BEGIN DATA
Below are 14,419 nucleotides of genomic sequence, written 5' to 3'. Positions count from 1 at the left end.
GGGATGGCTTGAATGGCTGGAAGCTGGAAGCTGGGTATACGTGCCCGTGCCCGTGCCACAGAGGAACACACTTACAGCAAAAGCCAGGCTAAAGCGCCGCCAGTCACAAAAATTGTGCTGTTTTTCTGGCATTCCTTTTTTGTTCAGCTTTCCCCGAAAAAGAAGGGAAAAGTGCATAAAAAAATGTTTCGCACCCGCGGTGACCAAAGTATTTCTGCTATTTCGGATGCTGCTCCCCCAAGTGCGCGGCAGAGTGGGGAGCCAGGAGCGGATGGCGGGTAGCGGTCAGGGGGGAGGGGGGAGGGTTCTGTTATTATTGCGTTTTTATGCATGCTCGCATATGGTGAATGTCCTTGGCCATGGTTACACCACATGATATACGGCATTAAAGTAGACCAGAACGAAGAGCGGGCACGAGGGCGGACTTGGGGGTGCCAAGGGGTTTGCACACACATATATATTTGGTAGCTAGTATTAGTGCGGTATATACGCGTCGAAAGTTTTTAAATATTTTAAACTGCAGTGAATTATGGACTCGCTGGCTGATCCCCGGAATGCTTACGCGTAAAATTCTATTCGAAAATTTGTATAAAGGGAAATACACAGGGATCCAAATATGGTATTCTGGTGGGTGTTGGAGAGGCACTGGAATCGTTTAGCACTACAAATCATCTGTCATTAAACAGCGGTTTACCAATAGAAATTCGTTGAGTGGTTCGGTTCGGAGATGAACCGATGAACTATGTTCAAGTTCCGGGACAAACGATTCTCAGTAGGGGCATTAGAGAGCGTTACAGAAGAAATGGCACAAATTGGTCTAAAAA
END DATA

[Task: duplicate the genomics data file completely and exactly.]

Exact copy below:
Below are 14,419 nucleotides of genomic sequence, written 5' to 3'. Positions count from 1 at the left end.
GGGATGGCTTGAATGGCTGGAAGCTGGAAGCTGGGTATACGTGCCCGTGCCCGTGCCACAGAGGAACACACTTACAGCAAAAGCCAGGCTAAAGCGCCGCCAGTCACAAAAATTGTGCTGTTTTTCTGGCATTCCTTTTTTGTTCAGCTTTCCCCGAAAAAGAAGGGAAAAGTGCATAAAAAAATGTTTCGCACCCGCGGTGACCAAAGTATTTCTGCTATTTCGGATGCTGCTCCCCCAAGTGCGCGGCAGAGTGGGGAGCCAGGAGCGGATGGCGGGTAGCGGTCAGGGGGGAGGGGGGAGGGTTCTGTTATTATTGCGTTTTTATGCATGCTCGCATATGGTGAATGTCCTTGGCCATGGTTACACCACATGATATACGGCATTAAAGTAGACCAGAACGAAGAGCGGGCACGAGGGCGGACTTGGGGGTGCCAAGGGGTTTGCACACACATATATATTTGGTAGCTAGTATTAGTGCGGTATATACGCGTCGAAAGTTTTTAAATATTTTAAACTGCAGTGAATTATGGACTCGCTGGCTGATCCCCGGAATGCTTACGCGTAAAATTCTATTCGAAAATTTGTATAAAGGGAAATACACAGGGATCCAAATATGGTATTCTGGTGGGTGTTGGAGAGGCACTGGAATCGTTTAGCACTACAAATCATCTGTCATTAAACAGCGGTTTACCAATAGAAATTCGTTGAGTGGTTCGGTTCGGAGATGAACCGATGAACTATGTTCAAGTTCCGGGACAAACGATTCTCAGTAGGGGCATTAGAGAGCGTTACAGAAGAAATGGCACAAATTGGTCTAAAAA